Hello fellow readers, It is undoubtedly is a challenging time in the history of our country. I pray the precautions and consequences of the coronavirus brings us together—each of us sharing kindness, provisions, and seeds of love with our neighbors, which brings me to the topic of starting a vegetable garden.
Vegetable Garden Basics for beginners
For beginners, or those, like I, who haven’t had one in a while, let’s start with a ten by sixteen-foot plot which should provide enough space to grow veggies for a family of four and have some extra to share and freeze.
Pick a sunny location—most vegetables need six hours of direct sun per day. Be sure you choose an area with proper drainage, where water doesn’t sit or wash away. Maybe it’s obvious not to select an area prone to high winds, which inhibits our pollinators from preforming their magic to assure plentiful crops.
How to assure the best soil for vegetables.
Plants do best in loamy soil, which may require adding compost that also adds nutrients. How to achieve loamy soil is a subject that stands alone. In brief, it’s unlike sandy soil, which does not hold water or hold a ball shape if you try. And it’s not like clay soil that keeps a firm ball shape that hardens and doesn’t drain well. Then there’s silty soil, which forms a somewhat slippery ball that flattens and becomes dusty when dry. Loamy soil is a combination of all three and forms a soft ball that easily crumbles when dry. Soil is the most critical ingredient for happy plants, so if you are in doubt, reach out to your local Extension Office to have your soil tested and learn suggested ways to improve it.
One thought is to install raised beds using chemical-free borders such as rocks or natural lumber – not chemically preserved pressure-treated lumber used in decks. Then fill your raised beds, which should be twelve or more inches high, with organic soil and compost.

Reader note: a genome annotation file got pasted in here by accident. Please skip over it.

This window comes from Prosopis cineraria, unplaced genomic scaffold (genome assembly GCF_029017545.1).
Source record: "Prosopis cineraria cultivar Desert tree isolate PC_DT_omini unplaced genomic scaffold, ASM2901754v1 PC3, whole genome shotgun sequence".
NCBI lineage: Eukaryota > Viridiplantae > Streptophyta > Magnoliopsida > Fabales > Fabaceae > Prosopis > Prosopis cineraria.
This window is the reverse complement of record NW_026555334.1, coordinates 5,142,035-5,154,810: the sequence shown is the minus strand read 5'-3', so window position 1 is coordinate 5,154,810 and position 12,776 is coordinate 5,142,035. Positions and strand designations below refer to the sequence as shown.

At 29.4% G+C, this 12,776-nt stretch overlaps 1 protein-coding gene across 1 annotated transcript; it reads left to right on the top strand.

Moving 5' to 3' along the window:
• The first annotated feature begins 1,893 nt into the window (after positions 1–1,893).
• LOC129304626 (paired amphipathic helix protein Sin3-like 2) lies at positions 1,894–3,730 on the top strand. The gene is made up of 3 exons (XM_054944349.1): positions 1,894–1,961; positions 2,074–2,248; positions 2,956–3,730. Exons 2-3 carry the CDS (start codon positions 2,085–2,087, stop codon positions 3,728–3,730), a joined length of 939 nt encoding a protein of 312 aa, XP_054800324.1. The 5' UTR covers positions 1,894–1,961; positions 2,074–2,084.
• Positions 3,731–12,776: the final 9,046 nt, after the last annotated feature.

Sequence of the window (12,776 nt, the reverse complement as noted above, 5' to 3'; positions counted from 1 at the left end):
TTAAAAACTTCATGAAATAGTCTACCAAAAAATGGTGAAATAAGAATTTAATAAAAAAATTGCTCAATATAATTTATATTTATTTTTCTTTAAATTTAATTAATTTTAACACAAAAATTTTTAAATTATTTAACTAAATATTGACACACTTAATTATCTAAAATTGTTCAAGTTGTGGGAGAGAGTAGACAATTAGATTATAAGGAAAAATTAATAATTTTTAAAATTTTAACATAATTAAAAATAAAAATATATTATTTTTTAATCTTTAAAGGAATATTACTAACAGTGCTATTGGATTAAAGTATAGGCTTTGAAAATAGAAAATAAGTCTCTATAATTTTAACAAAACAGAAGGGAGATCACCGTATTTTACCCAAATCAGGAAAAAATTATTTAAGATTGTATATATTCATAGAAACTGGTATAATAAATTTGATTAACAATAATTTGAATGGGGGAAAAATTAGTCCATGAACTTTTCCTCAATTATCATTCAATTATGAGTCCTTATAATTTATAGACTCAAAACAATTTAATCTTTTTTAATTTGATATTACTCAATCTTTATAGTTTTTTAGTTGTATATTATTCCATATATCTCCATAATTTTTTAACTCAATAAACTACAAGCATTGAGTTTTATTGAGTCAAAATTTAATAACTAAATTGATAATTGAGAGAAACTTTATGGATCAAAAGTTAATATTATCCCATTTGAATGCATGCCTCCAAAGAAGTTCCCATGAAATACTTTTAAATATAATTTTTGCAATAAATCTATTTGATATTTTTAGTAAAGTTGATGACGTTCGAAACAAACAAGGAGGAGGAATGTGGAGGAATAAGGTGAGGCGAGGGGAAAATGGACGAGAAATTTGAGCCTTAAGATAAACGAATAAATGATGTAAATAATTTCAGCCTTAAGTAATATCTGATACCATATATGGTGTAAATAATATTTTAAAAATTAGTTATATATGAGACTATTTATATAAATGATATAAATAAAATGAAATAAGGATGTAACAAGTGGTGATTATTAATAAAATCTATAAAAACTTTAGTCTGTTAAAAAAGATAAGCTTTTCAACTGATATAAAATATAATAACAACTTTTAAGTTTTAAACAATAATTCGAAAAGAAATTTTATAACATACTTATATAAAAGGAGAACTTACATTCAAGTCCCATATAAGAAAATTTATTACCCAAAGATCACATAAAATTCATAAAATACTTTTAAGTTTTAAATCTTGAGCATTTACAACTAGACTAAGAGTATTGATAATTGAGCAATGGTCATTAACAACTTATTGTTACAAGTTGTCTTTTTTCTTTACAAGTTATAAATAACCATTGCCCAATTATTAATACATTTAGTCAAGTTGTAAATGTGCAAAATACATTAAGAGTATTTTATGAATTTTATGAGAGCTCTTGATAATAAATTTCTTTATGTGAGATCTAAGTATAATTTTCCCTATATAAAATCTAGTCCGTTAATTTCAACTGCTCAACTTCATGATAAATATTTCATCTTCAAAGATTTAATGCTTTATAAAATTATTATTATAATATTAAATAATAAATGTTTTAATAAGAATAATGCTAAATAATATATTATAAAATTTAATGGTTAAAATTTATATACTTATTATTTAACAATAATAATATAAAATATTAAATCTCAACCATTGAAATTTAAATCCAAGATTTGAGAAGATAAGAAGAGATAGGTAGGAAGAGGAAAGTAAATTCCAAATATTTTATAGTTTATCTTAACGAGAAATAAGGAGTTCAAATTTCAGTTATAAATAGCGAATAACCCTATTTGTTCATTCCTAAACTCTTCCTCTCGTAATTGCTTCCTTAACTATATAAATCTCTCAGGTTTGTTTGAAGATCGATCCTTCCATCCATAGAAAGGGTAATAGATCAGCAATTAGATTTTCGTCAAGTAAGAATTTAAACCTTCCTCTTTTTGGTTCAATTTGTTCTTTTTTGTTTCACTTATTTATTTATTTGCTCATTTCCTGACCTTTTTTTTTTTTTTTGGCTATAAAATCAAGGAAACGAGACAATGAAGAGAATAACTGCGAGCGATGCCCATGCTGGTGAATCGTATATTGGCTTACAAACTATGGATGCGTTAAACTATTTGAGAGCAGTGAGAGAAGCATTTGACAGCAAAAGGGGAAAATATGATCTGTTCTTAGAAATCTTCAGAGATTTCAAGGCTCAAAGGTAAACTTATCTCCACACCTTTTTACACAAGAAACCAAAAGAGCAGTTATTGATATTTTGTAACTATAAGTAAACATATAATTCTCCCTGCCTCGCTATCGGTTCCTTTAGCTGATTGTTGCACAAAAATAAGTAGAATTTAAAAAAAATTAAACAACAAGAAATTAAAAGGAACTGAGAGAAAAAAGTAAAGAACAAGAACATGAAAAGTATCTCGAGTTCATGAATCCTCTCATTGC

Best vegetables to begin with
Orient your rows, so they run north to south. That way, you’ll maximize the benefits of the sun. A ten by sixteen-foot garden will fit eleven rows each ten-foot-long allowing space to maneuver around the rows.
A great lineup of vegetables to begin with include tomatoes, zucchini, peppers, cabbage, bush beans, radishes, beets, lettuce, Swiss chard, and carrots. Then add marigolds, which will add color and deter pests. Be sure to buy non-genetically modified seeds (they will be labeled non-GMO). Follow the seed packs for when and how to plant them.
Of course, there’s a concern for critter control. I’m planning on creating a fence around the plot with 5-foot posts, and chicken wire buried a foot below ground and folded outward at the top to keep groundhogs from climbing in. Or, just grow enough to share with neighbors, even the furry kind. You can make your garden more decorative by using wood posts and trellises and obelisks for climbers.
Stay well, dear friends, and above all, remain kind. Garden Dilemmas? AskMaryStone@gmail.com (and now on your favorite Podcast App.)
Previous columns on how and when to start seeds indoors:
Green with Envy Seed Starting Tips